Former Twitter India head Manish Maheshwari’s Invact Metaversity will have a 3D immersive virtual learning platform which houses various virtual university campuses. Due for launch in May, the university has already enrolled 60 students out of a waiting list of 800. The focus right now is higher education; the 16-week Invact business fellowship program is priced at ₹2 lakh. “Institutions like IIT-Madras have reached out to us,” says Maheshwari. On Invact Metaversity campus, a student from Mumbai can hang out with a friend from Delhi. They can even order food from Zomato and Swiggy; it will be home-delivered.

India has over 200 million gamers and that’s the immediate metaverse opportunity for players, says Anshul Rustaggi whose Totality Corp is developing a gaming metaverse platform, Zionverse, themed around Indian culture and mythology.

Eve’s World, founded by media industry veteran Tarun Katial (former CEO of ZEE5), is a decentralized social crypto platform, which will focus on building communities for women. “We will enable them to list their NFTs on other platforms as well,” says Katial.

Universe Of Enablers

India’s IT majors are also playing a significant role in building metaverse ecosystems. Since the domestic market is still nascent, the likes of TCS, Infosys and Wipro are currently developing solutions for global markets. TCS is leveraging Cloud, blockchain, artificial intelligence (AI) and Internet of Things (IoT) to create extended reality solutions. “TCS AvapresenceTM Foundry (the company’s metaverse solution) consists of core extended reality elements, used to assemble solution offerings across industry verticals, including retail, manufacturing, healthcare and life sciences,” explains Ashok Maharaj, head of extended reality labs, TCS. The firm is building an NFT marketplace for a leading media company in US and a mall on the metaverse for a fashion retailer. It is also creating virtual branches for a leading bank in UK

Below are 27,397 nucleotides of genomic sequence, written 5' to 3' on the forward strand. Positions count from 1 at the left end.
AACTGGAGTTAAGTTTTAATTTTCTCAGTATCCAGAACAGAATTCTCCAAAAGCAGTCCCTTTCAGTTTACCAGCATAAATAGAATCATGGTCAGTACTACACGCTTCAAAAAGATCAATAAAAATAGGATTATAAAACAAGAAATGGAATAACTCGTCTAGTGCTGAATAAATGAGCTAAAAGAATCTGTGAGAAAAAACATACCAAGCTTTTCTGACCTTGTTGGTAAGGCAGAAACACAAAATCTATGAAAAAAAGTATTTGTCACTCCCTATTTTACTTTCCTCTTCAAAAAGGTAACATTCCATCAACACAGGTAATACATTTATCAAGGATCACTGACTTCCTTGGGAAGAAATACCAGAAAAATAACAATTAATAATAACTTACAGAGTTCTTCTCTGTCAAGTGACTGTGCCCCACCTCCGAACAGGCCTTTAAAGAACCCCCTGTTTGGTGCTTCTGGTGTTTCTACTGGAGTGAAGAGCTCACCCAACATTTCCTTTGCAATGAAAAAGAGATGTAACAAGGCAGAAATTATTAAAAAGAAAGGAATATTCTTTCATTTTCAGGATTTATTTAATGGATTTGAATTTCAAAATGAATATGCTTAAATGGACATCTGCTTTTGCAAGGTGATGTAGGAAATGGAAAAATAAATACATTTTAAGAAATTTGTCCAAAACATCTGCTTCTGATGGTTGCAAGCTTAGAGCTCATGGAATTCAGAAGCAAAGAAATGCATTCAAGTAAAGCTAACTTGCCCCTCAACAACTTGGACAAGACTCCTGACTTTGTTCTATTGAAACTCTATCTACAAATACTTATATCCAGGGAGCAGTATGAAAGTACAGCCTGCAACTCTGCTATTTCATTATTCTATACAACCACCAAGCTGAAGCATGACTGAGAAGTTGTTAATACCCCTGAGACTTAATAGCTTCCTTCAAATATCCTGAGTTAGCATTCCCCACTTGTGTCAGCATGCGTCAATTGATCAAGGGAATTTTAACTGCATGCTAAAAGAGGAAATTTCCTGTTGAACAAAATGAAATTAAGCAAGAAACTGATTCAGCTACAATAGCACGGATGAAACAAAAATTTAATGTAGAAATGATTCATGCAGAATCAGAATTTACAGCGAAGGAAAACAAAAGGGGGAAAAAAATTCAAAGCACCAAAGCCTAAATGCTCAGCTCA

Infosys, meanwhile, has set up an immersive retail environment for Australian Open where fans can shop for branded merchandise and get them delivered at home. The IT major created a digital twin of a vaccine lab for a leading pharmaceutical company which helped quality engineers access critical data and arrive at decisions. “We started with enterprise AR/VR seven-eight years ago, evolving into more experiential XR (extended reality), followed with a strong blockchain practice. IoT, applied AI, digital twin engineering and Cloud are already mature practice areas for us,” says S. Ravi Kumar, vice president, Infosys.

Among the most active is Tech Mahindra, which calls its metaverse practice TechMVerse. The company has already launched solutions, including Middlemist, a platform through which it enables artists to list their pieces of art as NFTs. Chief digital services officer Kunal Purohit says the company is roping in partners who can provide 3D content.

L&T Infotech has set up a dedicated unit for metaverse under its global technology office to focus on co-innovation, implement use cases for clients and provide advisory services. “We are getting queries from clients in the media industry and technology and financial services. A few clients are taking steps to move their consumer-facing applications to make them AR/VR compatible,” says CEO and MD Sanjay Jalona.

.

Leave a Comment

Your email address will not be published.